How to Rock the Working Mom Gig Like a Boss! (My Interview with Melissa Mares)

The Mares' family
 "Be yourself. Shine your light. Be present, the real you, aware and alive in every moment."-
Melissa Mares, Esq
Since I shared my admiration about Serena Williams, a working mom rocking it at tennis. I thought I'd share my admiration from a working mom who is like me--but more together-- Melissa Mares, Esq.. I met Melissa because our kids used to attend the same preschool. She my respect from the moment I met her.
Melissa is the kind of mom who shows up at a kids birthday party looking like a model, and yet you like her anyway.
Before I get into the specifics of my interview, I'd like to share five life lessons I learned from my interview with Melissa.

 Five Life Lessons From a Working Mom

  1. Make time for yourself every day, even if it is just five minutes.
  2. Marry the right guy and commit to sharing your life with him.
  3. Love your kids for the miracles that they are.
  4. Be authentic.
  5. Ask for what you want.
BONUS:  Invest in a great pair of sunglasses!

 My Interview With Melissa Mares, Esq.

She is married to her physician husband, Aaron Mares, whom she met when they were kids. She is the mom of a boy and a girl. And she is living the career dream that many lawyer moms dream about, she is working part-time at a major firm in her chosen practice area. That means that she has the time to mother in a very present way and she is able to keep her skills sharp. Her success is a testimony to the power of flexible work.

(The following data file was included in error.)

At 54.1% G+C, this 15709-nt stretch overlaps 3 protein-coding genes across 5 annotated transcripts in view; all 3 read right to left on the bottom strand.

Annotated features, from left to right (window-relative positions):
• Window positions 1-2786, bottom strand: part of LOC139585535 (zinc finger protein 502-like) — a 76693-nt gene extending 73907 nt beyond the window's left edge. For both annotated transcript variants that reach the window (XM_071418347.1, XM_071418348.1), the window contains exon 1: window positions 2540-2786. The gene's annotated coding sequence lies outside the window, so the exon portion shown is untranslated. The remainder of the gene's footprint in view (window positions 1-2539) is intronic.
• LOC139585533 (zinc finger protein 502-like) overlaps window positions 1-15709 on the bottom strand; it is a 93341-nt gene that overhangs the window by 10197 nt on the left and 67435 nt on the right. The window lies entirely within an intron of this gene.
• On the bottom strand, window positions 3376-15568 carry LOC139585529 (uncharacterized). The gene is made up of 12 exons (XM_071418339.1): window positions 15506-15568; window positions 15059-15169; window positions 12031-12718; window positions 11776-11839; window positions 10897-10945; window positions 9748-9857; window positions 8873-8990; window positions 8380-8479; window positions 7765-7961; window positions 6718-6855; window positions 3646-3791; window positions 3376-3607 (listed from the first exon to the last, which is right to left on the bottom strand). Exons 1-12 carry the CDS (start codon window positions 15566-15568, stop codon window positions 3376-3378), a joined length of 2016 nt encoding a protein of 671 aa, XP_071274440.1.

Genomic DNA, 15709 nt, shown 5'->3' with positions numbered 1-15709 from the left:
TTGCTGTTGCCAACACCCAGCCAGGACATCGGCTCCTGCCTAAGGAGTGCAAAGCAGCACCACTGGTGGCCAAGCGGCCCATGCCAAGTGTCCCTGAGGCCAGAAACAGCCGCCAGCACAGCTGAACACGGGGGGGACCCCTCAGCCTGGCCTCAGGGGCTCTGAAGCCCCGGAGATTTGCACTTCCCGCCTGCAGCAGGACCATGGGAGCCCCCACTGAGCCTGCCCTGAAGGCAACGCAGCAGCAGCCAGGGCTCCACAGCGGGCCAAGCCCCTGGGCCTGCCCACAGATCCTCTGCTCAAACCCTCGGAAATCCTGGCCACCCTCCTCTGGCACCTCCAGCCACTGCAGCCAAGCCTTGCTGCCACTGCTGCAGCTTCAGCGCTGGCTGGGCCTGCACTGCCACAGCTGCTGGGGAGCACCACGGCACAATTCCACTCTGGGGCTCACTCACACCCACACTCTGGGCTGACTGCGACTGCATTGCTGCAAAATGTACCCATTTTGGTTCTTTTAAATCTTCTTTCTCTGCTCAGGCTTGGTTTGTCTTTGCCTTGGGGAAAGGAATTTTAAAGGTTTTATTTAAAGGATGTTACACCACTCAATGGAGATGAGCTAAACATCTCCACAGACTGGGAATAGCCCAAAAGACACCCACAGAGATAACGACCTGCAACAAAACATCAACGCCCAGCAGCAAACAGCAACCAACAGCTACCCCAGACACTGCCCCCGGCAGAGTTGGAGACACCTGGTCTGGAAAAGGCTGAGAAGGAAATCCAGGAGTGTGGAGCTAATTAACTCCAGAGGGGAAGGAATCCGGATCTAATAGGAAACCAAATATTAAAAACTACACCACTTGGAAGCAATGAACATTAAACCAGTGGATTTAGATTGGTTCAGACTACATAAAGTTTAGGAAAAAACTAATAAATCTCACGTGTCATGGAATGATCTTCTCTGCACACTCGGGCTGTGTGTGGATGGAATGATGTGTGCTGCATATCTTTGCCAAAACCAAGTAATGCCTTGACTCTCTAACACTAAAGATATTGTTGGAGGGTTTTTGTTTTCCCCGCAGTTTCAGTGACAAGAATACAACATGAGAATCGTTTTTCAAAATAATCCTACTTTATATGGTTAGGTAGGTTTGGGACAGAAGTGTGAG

That said, she is just like the rest of us. One morning when it was time for her son to get on the bus she discovered that all of his school shoes were covered in mud. Rather than panic, she pulled out his dressy shoes and said, "Go"! Talk about changing the game plan in real time without missing a beat! Below are some other facts about her to inspire you on your own working mom journey.

Teamwork Makes the Dream Work

I learned so much from my interview with Melissa. First, I'm a sucker for a good love story and she is living one!I learned that she has been deeply in love with her husband since high school, which amazed me. Marrying your high school sweetheart and still loving them 21 years later seems like a fairy tale. And here she is living it! I learned that she practices self-care by ensuring that she has quiet time every night that includes indulging in chocolate.